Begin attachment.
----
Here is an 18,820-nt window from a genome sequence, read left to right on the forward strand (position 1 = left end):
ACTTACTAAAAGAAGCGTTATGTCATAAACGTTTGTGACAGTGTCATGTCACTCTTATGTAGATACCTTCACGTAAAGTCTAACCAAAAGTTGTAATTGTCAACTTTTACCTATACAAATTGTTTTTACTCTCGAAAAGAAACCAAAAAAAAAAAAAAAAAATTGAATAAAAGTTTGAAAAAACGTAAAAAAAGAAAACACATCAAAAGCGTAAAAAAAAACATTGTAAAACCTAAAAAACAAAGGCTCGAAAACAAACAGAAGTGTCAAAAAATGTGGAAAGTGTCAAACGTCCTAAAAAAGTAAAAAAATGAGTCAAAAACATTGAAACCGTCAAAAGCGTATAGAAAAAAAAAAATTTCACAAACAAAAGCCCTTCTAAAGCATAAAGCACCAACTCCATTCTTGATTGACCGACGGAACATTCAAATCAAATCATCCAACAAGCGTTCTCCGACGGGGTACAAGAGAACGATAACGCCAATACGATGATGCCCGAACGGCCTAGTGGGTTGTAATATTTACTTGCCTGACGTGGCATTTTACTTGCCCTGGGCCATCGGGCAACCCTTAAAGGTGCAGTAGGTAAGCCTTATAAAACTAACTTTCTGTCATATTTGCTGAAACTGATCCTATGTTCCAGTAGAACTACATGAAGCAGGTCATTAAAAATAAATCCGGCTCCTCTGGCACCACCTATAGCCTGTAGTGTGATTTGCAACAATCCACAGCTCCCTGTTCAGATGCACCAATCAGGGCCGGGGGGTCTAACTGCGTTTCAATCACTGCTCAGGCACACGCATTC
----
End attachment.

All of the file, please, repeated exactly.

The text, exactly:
Here is an 18,820-nt window from a genome sequence, read left to right on the forward strand (position 1 = left end):
ACTTACTAAAAGAAGCGTTATGTCATAAACGTTTGTGACAGTGTCATGTCACTCTTATGTAGATACCTTCACGTAAAGTCTAACCAAAAGTTGTAATTGTCAACTTTTACCTATACAAATTGTTTTTACTCTCGAAAAGAAACCAAAAAAAAAAAAAAAAAATTGAATAAAAGTTTGAAAAAACGTAAAAAAAGAAAACACATCAAAAGCGTAAAAAAAAACATTGTAAAACCTAAAAAACAAAGGCTCGAAAACAAACAGAAGTGTCAAAAAATGTGGAAAGTGTCAAACGTCCTAAAAAAGTAAAAAAATGAGTCAAAAACATTGAAACCGTCAAAAGCGTATAGAAAAAAAAAAATTTCACAAACAAAAGCCCTTCTAAAGCATAAAGCACCAACTCCATTCTTGATTGACCGACGGAACATTCAAATCAAATCATCCAACAAGCGTTCTCCGACGGGGTACAAGAGAACGATAACGCCAATACGATGATGCCCGAACGGCCTAGTGGGTTGTAATATTTACTTGCCTGACGTGGCATTTTACTTGCCCTGGGCCATCGGGCAACCCTTAAAGGTGCAGTAGGTAAGCCTTATAAAACTAACTTTCTGTCATATTTGCTGAAACTGATCCTATGTTCCAGTAGAACTACATGAAGCAGGTCATTAAAAATAAATCCGGCTCCTCTGGCACCACCTATAGCCTGTAGTGTGATTTGCAACAATCCACAGCTCCCTGTTCAGATGCACCAATCAGGGCCGGGGGGTCTAACTGCGTTTCAATCACTGCTCAGGCACACGCATTC